The NUW call to action buttons are different from the other examples here, because they don’t look like buttons. If I were the NUW, I’d do some A/B testing to see if people interact with the buttons more if they looked different. Nevertheless, they are prominent and different. The good thing however is that the buttons are consistent and throughout the site have a similar slanted design for other buttons.

Finally, the buttons sit across “the fold” – that is, for many screen resolutions the calls to action may not be visible without scrolling. Luckily, the main menu items at the top of the site are similar to the three main calls to action – “get active”, “get informed” and “get assistance” – so the site really has two prominent calls to action.

Firefox Internet Browser

Firefox is the web browser that has given the juggernaught Internet Explorer a run for its money. In just a few short years, Firefox went from no presence to more than 10% of global browser usage, and directly caused Microsoft to introduce modern features.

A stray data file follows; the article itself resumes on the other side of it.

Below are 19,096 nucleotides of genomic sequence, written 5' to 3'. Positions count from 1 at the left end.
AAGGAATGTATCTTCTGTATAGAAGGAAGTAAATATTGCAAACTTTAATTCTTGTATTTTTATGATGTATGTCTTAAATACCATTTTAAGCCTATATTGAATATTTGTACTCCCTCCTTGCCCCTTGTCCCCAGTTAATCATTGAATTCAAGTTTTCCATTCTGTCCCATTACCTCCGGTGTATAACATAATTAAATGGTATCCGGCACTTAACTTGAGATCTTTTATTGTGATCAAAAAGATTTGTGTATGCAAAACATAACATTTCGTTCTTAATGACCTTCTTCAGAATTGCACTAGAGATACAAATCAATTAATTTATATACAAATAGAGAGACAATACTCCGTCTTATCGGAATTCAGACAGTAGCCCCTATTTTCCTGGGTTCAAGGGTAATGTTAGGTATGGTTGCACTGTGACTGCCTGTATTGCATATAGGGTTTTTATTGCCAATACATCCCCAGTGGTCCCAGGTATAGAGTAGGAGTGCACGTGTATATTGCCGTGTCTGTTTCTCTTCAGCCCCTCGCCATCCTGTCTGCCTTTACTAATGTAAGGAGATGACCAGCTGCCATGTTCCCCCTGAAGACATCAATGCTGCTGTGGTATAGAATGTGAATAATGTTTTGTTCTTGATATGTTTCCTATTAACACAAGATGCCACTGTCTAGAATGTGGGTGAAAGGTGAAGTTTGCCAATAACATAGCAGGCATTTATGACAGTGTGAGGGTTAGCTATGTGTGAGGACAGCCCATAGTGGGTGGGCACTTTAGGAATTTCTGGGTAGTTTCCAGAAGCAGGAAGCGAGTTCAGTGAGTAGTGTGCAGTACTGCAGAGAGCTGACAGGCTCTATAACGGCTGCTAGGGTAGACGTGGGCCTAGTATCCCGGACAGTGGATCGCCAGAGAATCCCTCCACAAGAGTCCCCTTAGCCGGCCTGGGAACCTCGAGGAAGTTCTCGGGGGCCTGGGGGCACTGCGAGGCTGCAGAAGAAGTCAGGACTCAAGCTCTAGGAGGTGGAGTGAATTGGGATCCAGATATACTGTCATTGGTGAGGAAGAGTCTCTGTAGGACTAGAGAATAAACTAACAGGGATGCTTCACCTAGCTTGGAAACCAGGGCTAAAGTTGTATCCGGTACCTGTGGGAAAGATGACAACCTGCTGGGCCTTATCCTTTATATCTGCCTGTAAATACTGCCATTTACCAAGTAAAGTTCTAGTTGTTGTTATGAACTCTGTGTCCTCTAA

The Firefox website is effectively a campaign site aimed at explaining why the visitor should download Firefox, and then providing a very clear instruction on how to do so. Compare the simplicity and clean design of the Firefox site to more colourful, busy version for Microsoft’s Internet Explorer site. The entire site almost entirely fits “above the fold” – there is no extraneous text or images, and it’s all geared to it’s core purpose: getting you to download the browser.

The call to action not only has a beautiful icon of Firefox’s logo, as well as a nice large, green button with clear explanatory text and secondary information (which you can bet had its colour and text A/B tested).

Australian Services Union

The Australian Services Union have just got a new website. I’ve chosen this example to show how unions can integrate a strong call to action in their banner image. While the site does have a lot going on – including news, a large menu, campaign graphics, photos of officers and so on, the main image on the homepage has a clear call to action: “join”.